The nature of the medium

It’s relatively easy to cut fabric into squares and triangles and then sew them together. It’s much harder to sew together shapes that aren’t regular and geometric…so it would make much more sense to utilize cloth pieces to make geometric patterns, however irregular. Are we, therefore, stretching the medium when we use it to create “pictures” or are we going against its essential nature? Is it as daft as using blobs of paint to create a sculpture? Or, intriguing and refreshing?



Fashion within the Art World

Quilts as art to be hung on the wall really began in the 1980s when abstract art was very evident in the mainstream art world. It’s very likely that one art form is significantly affected by what is happening in other art forms at the same time. If painting is abstract, and quilts are being made to hang the same way that paintings are, then it’s likely that the makers of those early art quilts would follow the trend of what they saw.

Currently the trend in the art world is for three things I’d say (and I’d love for you to comment!):
1.  installation art
2. art where one medium poses as another
3. video.
A major quilt show recently (the red and white one in New York) was mounted more like an installation that a traditional quilt show.
Currently successful art quilts (think of Amy Orr and John Lefelhocz) are “quilts” made from unlikely things like sugar bags or bag ties).
I don’t know of any “video” quilts yet…but curator David Revere McFadden was lamenting at the SAQA meeting in Philadelphia last Spring about the lack of contemporary quilts using things like video, fiber optics and other electronic components.
So I think fashion is a key operative device in choice of subject.

april rains crop

The task of the juror

There’s another aspect too; bar a few very knowledgeable art critics/curators, most jurors are responding to the work they’re assessing from a fairly limited scope of experience. I would suggest that’s it’s actually easier to detect a poor representational quilt that it is to detect a poor abstract or non-representational one. It’s a lot easier to pick out the wrong notes from a tune you know very well, than from one you’re not as familiar with. We are always influenced (much more than we’ll accept) by the familiar. I read that something like 80% of doctors feel that they will not be influenced to prescribe a certain drug by having been wined and dine by that drug’s manufacturers. Oh how wrong they are!! Psychological research shows clearly that we’ll opt for the familiar over the unfamiliar nearly every time. That’s why advertising works! Of course there are always a few iconoclastic folk around! – thank goodness for them…but generally it’s very very tough to exert the mental effort to resist.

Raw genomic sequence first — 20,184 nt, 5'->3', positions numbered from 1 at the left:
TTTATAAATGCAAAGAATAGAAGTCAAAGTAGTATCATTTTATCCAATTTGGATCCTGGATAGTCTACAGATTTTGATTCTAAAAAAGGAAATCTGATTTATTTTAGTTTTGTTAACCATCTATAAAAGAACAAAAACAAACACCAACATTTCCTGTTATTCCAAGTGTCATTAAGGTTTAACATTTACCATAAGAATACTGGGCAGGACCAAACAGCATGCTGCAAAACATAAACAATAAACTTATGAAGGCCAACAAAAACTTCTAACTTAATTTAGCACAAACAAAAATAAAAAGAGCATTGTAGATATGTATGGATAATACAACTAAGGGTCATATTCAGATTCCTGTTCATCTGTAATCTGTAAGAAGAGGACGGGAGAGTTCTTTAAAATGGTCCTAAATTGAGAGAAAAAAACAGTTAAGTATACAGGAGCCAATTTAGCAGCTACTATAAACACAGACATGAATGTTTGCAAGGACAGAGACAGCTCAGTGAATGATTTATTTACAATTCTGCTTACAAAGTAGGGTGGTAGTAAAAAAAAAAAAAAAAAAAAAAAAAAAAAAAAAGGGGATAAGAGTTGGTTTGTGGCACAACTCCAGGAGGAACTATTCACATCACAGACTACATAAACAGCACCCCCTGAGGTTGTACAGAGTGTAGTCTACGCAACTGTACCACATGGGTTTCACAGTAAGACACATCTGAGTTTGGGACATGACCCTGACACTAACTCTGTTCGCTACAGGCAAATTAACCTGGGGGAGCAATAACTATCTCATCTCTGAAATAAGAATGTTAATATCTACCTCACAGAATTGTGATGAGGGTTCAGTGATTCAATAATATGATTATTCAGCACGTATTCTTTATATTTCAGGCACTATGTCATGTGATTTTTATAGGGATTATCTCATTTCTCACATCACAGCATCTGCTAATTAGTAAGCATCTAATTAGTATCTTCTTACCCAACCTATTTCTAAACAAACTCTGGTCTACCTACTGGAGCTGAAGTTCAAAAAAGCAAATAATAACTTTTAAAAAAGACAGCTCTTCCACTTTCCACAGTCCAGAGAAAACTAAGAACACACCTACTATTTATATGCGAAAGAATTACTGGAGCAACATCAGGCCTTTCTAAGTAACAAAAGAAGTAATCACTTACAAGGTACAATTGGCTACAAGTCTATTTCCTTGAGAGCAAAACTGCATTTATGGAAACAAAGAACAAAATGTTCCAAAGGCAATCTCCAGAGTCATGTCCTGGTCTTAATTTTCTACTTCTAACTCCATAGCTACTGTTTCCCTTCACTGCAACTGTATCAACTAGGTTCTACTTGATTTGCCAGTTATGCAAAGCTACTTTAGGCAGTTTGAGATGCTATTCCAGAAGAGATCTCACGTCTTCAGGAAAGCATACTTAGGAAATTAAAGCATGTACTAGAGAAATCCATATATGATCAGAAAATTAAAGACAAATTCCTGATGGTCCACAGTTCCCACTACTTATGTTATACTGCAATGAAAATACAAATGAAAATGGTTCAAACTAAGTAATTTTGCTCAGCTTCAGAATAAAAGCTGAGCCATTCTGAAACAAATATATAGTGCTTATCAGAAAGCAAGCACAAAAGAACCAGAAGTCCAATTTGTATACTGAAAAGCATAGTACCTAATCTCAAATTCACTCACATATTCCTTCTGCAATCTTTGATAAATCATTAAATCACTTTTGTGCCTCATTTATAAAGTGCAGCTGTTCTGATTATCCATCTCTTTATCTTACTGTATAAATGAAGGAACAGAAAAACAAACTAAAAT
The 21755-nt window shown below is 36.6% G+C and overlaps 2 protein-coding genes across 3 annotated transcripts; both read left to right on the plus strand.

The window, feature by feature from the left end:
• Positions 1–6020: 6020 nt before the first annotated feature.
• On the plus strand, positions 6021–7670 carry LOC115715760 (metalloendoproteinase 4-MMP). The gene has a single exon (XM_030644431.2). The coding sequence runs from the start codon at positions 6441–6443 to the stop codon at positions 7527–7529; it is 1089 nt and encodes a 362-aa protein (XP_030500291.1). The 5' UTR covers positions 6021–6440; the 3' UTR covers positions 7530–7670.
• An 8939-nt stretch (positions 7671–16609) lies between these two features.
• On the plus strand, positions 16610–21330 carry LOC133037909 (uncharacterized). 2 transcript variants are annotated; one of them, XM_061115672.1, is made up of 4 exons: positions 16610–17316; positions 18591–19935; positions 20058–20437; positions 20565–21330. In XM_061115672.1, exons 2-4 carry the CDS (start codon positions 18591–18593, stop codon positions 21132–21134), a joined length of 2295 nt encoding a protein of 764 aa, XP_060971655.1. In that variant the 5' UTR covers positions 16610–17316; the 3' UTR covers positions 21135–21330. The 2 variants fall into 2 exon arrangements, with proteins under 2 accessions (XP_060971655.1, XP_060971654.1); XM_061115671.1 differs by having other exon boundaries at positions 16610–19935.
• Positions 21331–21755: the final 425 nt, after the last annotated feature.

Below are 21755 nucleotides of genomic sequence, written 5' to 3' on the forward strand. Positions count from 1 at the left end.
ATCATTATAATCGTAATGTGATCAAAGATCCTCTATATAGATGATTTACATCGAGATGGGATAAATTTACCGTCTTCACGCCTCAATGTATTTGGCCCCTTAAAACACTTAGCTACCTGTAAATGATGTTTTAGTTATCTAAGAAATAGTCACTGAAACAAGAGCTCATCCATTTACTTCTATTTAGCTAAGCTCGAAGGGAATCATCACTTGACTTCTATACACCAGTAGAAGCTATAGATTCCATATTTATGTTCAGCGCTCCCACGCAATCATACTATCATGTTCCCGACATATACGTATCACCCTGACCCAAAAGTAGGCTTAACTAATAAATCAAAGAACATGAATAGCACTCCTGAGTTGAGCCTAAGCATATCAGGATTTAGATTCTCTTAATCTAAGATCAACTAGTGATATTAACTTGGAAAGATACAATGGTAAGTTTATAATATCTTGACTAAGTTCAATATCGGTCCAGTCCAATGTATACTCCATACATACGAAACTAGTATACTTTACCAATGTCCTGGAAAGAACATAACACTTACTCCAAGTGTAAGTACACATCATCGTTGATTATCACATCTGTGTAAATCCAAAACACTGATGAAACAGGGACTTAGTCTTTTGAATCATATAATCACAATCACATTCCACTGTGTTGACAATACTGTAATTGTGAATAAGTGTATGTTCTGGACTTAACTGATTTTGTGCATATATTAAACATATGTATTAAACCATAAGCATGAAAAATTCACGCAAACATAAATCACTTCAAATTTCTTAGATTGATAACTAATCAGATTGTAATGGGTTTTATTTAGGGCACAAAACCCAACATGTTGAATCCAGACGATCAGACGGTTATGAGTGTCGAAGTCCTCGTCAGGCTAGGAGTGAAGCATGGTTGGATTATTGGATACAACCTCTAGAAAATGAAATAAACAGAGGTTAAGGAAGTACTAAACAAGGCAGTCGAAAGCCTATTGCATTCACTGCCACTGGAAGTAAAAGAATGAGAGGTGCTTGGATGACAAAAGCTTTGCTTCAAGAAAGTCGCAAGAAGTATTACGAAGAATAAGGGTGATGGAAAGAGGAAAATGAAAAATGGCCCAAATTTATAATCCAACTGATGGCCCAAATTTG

But no judgments!

This isn’t to say, of course, that I think the quilt art form should or should not be abstract or representational. I think the important thing is to achieve good and exciting designs creating long lasting and satisfying images. I don’t think there is any general bias on the part of jurors towards one type of work over another and I enjoy making both kinds of quilts. Vive la difference!

If you have been, thanks for reading!! I look forward to comments!! Please!!


Friday, November 16, 2012


wild acres 003

I only like to teach 4-6 workshops a year…I see other art quilt/fiber collage teachers racing around the country and I’m not envious!!  the hassles of flying these days: the long queues, the waiting, the cramped up seats in the aircraft, the uncertainties of whether connections will be made, whether your bags will make it through and what shape they’ll be in when they do ( I once had a suitcase returned to me with its shape changed from a rectangle to a perfect circle.  A bit like a burrito only open at both ends frothing out various undergarments – some meant to be seen, others not!!).   I do like, however, to have a sense of the year ahead with something interesting each month!  I don’t need to see too far into the future, I think that would be awful – how could you have hopes and dreams that way? I don’t understand those folk who go to fortune tellers.  though it is good to be able  to look down the path of a year and see new challenges!  That kind of anticipation is lovely.


One of the challenges I’ve set myself for 2013 is to develop a new workshop based on abstract art.  There are many 20th century abstract painters I love and I’d like to deconstruct their working processes and apply them to quilt design.  I think it could be really exciting.  There’s so much we as quilters can learn from the art world as a whole.  From the masters we can discover new ideas and great inspiration and from the rubbish (and there’s plenty of that, believe me! the average quilt show is usually well ahead of the average sunday painter show in terms of excitement and quality!) we can see what not to do.  It really is helpful to analyze the bad and the ugly as well as the good!

So my workshop on Abstract Design for Art Quilts based on abstract 20th century paintings is going to be at Arrowmont next August!  Here’s a link for the sneak preview of 2013 workshops at Arrowmont:
And you can actually register – from today…get in ahead of the crowd! (1 865 436 5860)